They move around to be graphically pleasing. And to make sure the stuff we wanted people to notice and click on is most prominent.

We had a strong desire for the social media icons to be really prominent. So they’re front and center in the monitor-width design (940px width). They’re on the right hand side in the tablet-size design (700px wide) and in the mobile-size design (365px wide) because I think it looks sharpest when the rectilinear components are left-justified and the round stuff is on the right.

What were the challenges for the responsive design?

We had a really clear hierarchy in mind from the beginning (we knew what we really wanted people to notice and click) so that eliminated a lot of complexity. The only challenge was how to serve that hierarchy cleanly.

One challenge was the footer doesn’t always graphically harmonize with the body of the page, because the page content is always changing.

Another challenge was getting the latest tweet to be clear and legible, but still appear quiet and ambient and classy.

What were some of the things you are going to be looking out for as it the site goes live?

I want to see how the footer harmonizes with our varying page body content and then decide if it makes sense to change the footer to match the body, or re-style the body content to sit better atop the footer.

I wonder if people on Twitter will start saying stuff @Cooperhewitt just because they know they’ll get a few minutes of fame on our homepage. That participation could be awesome or spammy. We’ll see.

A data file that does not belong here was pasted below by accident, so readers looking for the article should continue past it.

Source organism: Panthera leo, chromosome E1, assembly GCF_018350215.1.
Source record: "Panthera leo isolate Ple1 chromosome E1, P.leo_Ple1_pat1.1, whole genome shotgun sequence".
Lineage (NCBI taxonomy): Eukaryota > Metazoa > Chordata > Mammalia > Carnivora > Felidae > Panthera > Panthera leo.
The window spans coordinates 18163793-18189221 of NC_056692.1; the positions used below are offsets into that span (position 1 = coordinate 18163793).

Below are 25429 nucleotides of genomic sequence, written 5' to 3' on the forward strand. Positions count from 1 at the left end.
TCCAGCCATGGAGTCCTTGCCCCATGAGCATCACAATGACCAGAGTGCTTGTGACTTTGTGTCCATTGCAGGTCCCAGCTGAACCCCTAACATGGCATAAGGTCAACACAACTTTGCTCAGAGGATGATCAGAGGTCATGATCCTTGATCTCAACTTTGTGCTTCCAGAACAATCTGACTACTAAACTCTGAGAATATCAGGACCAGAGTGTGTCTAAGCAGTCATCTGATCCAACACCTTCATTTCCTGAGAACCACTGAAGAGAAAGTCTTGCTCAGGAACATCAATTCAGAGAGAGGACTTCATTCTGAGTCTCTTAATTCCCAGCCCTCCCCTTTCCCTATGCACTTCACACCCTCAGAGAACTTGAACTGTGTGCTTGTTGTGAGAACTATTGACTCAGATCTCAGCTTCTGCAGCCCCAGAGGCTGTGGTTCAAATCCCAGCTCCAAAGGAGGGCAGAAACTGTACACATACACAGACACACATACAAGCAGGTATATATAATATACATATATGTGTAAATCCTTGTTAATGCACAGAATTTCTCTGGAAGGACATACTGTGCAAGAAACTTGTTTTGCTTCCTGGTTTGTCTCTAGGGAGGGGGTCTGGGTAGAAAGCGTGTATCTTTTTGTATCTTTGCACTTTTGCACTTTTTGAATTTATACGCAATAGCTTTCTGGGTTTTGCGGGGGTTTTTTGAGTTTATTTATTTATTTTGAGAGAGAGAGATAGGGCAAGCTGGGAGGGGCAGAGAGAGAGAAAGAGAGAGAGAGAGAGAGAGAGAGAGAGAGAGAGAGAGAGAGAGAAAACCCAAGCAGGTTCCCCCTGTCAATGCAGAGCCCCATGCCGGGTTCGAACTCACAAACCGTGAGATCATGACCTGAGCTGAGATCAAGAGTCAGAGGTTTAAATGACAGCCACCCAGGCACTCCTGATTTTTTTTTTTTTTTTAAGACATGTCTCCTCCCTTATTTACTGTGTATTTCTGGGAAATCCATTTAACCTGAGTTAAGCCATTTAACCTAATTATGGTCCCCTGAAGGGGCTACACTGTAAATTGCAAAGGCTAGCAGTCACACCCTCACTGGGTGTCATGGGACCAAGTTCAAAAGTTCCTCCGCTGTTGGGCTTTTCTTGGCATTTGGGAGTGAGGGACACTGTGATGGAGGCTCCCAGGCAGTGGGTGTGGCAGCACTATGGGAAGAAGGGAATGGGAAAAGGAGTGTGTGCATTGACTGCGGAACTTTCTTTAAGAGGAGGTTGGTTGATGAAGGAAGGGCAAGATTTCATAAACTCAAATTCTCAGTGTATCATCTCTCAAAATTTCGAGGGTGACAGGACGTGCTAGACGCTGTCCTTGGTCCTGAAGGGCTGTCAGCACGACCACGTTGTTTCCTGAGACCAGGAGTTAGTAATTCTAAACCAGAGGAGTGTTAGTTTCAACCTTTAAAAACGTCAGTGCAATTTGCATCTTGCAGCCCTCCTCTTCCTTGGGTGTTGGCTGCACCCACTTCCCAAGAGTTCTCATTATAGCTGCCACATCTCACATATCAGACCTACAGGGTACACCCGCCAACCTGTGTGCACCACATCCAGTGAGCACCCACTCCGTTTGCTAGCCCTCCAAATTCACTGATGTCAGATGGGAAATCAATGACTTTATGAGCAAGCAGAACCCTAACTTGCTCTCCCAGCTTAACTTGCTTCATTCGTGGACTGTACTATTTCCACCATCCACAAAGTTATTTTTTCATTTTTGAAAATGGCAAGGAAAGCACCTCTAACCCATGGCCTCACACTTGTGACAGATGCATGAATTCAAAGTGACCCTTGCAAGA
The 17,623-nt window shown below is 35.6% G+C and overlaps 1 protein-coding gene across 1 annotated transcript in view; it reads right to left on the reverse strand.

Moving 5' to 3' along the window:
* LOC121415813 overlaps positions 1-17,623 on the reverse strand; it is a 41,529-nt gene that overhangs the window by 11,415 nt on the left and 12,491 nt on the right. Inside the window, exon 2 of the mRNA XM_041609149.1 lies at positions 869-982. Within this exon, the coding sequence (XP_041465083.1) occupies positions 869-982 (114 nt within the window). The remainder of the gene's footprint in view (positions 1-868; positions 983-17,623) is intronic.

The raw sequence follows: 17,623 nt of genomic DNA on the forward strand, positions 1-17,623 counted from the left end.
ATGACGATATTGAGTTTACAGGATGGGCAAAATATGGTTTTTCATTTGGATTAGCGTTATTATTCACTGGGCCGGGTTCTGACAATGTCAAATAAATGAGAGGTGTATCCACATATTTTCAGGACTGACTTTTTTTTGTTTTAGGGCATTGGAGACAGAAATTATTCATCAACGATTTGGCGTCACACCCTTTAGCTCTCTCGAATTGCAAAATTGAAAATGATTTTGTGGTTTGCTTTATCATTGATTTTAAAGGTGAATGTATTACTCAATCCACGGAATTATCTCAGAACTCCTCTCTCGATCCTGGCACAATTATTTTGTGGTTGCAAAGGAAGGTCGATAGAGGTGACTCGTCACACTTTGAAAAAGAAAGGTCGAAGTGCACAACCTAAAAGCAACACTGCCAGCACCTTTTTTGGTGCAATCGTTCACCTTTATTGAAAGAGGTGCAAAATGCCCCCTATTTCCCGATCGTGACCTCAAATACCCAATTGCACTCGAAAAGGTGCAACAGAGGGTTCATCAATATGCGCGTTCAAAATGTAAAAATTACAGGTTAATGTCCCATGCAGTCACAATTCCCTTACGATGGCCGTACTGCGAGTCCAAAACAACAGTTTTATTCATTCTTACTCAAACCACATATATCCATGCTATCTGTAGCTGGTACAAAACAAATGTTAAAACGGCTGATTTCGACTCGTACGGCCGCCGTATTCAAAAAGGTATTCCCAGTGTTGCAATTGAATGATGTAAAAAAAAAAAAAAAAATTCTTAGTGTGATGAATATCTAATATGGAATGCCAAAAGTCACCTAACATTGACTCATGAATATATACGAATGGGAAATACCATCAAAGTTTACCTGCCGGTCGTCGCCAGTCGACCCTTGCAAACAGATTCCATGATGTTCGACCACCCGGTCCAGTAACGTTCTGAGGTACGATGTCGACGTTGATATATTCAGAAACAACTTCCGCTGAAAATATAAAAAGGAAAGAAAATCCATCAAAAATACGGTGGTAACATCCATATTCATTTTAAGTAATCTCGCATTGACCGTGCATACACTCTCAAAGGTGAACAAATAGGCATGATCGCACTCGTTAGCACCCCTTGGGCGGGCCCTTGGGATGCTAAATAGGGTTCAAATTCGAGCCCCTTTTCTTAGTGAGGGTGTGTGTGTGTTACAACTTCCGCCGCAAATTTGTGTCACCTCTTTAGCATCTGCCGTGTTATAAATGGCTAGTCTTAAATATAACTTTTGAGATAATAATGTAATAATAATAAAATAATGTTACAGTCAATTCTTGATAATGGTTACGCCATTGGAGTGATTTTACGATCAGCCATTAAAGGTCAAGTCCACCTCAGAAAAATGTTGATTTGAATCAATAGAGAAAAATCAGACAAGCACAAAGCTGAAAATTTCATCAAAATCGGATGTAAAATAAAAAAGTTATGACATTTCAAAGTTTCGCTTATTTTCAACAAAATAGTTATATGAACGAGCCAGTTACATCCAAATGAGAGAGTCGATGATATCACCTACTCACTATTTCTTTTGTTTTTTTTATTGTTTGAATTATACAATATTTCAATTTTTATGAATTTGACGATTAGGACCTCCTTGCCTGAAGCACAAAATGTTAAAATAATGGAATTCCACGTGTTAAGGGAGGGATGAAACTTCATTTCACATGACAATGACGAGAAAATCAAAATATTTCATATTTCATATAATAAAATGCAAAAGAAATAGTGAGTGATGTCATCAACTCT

I’m really excited to see the analytics. I want to see if this new layout really does boost our newsletter signup and social media participation and everything. It will be super gratifying if it does.

Of course, we’ll reiterate and revise based on all the analytics and feedback.

Teens & Tech Focus Group

On Saturday, at Cooper-Hewitt, we had a focus group with about 20 teenagers to learn how they prefer to capture and create media. The focus group was held jointly by Cooper-Hewitt and the American Museum of Natural History. Our two museums are connected by MacArthur’s HIVE Learning Network, which aims to create and connect informal and formal learning opportunities for youth in virtual and physical spaces.

My group used exclusively iPads– even when other devices were readily available.